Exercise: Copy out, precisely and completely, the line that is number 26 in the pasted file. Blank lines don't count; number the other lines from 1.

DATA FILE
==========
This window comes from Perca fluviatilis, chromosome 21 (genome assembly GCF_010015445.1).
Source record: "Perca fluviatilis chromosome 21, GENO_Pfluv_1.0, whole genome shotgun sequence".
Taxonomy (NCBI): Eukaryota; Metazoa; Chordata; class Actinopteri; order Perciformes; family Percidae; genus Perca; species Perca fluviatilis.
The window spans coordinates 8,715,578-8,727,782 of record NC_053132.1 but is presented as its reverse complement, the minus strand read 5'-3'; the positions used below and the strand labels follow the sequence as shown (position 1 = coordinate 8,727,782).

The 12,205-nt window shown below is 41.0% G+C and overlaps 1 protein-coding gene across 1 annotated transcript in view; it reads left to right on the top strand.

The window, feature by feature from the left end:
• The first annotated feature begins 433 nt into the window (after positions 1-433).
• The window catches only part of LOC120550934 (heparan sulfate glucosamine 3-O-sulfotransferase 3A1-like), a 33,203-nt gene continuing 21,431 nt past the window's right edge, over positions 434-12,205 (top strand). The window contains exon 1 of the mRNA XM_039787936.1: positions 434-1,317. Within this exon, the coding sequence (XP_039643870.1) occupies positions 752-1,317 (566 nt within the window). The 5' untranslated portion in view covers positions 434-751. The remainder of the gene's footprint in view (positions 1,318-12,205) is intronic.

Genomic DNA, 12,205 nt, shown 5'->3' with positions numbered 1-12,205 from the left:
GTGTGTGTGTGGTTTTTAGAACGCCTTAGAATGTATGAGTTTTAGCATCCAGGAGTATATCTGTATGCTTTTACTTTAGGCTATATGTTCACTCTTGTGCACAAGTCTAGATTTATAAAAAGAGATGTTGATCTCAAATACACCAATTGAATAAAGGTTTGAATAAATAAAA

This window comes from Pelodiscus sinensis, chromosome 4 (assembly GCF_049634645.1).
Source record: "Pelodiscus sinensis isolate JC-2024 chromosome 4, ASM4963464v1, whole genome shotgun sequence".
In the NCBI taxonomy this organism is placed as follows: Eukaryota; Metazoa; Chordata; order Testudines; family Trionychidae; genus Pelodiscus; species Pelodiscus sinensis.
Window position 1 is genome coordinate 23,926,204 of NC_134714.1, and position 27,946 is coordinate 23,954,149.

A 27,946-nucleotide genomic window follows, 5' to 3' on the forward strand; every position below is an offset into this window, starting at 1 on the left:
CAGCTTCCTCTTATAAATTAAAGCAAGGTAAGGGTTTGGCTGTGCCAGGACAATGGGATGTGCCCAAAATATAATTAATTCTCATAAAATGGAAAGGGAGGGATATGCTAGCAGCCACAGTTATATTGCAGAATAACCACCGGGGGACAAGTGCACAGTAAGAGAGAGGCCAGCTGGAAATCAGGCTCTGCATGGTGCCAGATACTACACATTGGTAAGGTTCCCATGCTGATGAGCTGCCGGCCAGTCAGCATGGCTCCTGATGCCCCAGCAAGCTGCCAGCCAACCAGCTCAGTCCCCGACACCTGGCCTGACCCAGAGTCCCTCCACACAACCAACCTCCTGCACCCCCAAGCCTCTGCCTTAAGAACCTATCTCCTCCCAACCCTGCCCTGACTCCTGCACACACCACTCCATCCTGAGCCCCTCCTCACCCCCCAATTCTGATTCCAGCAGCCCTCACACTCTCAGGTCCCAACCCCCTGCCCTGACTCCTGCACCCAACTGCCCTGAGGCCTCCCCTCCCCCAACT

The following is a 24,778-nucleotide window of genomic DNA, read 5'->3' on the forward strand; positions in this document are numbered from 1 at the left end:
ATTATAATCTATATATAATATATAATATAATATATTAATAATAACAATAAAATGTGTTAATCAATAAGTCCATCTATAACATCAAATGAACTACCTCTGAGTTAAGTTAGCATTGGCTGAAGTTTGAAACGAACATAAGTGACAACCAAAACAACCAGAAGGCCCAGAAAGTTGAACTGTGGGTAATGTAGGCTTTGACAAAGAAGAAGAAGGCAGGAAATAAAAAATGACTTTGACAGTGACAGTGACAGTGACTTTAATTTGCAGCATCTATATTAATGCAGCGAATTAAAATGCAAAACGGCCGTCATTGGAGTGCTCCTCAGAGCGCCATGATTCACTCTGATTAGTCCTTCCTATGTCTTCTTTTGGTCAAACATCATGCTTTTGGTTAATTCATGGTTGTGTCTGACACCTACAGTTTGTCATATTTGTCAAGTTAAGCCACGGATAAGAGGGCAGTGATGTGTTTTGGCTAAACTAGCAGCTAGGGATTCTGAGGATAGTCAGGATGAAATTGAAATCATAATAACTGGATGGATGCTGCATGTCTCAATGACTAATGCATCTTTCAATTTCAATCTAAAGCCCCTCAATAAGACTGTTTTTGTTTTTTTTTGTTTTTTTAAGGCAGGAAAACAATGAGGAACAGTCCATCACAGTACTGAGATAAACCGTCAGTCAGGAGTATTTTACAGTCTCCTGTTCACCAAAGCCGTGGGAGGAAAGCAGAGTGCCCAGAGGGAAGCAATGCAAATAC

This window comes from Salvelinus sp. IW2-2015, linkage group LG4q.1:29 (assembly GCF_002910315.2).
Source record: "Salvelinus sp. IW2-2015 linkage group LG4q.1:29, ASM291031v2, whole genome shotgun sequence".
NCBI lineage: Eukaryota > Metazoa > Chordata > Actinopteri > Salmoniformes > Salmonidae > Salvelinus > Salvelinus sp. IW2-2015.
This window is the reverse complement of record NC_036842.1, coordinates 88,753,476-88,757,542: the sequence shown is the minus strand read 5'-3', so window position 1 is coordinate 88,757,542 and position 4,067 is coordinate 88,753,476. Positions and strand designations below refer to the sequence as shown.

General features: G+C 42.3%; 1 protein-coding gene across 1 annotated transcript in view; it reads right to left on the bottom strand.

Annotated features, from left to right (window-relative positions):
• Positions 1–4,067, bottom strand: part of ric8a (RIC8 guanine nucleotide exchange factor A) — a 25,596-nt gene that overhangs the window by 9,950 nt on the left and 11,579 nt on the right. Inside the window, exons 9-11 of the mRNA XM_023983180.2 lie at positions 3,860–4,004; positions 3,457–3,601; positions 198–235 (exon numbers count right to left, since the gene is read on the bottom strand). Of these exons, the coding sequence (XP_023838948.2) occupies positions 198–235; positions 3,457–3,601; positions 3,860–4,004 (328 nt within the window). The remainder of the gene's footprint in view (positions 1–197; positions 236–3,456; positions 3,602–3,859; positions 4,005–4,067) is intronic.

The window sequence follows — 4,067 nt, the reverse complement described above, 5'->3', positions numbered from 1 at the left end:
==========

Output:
The window sequence follows — 4,067 nt, the reverse complement described above, 5'->3', positions numbered from 1 at the left end: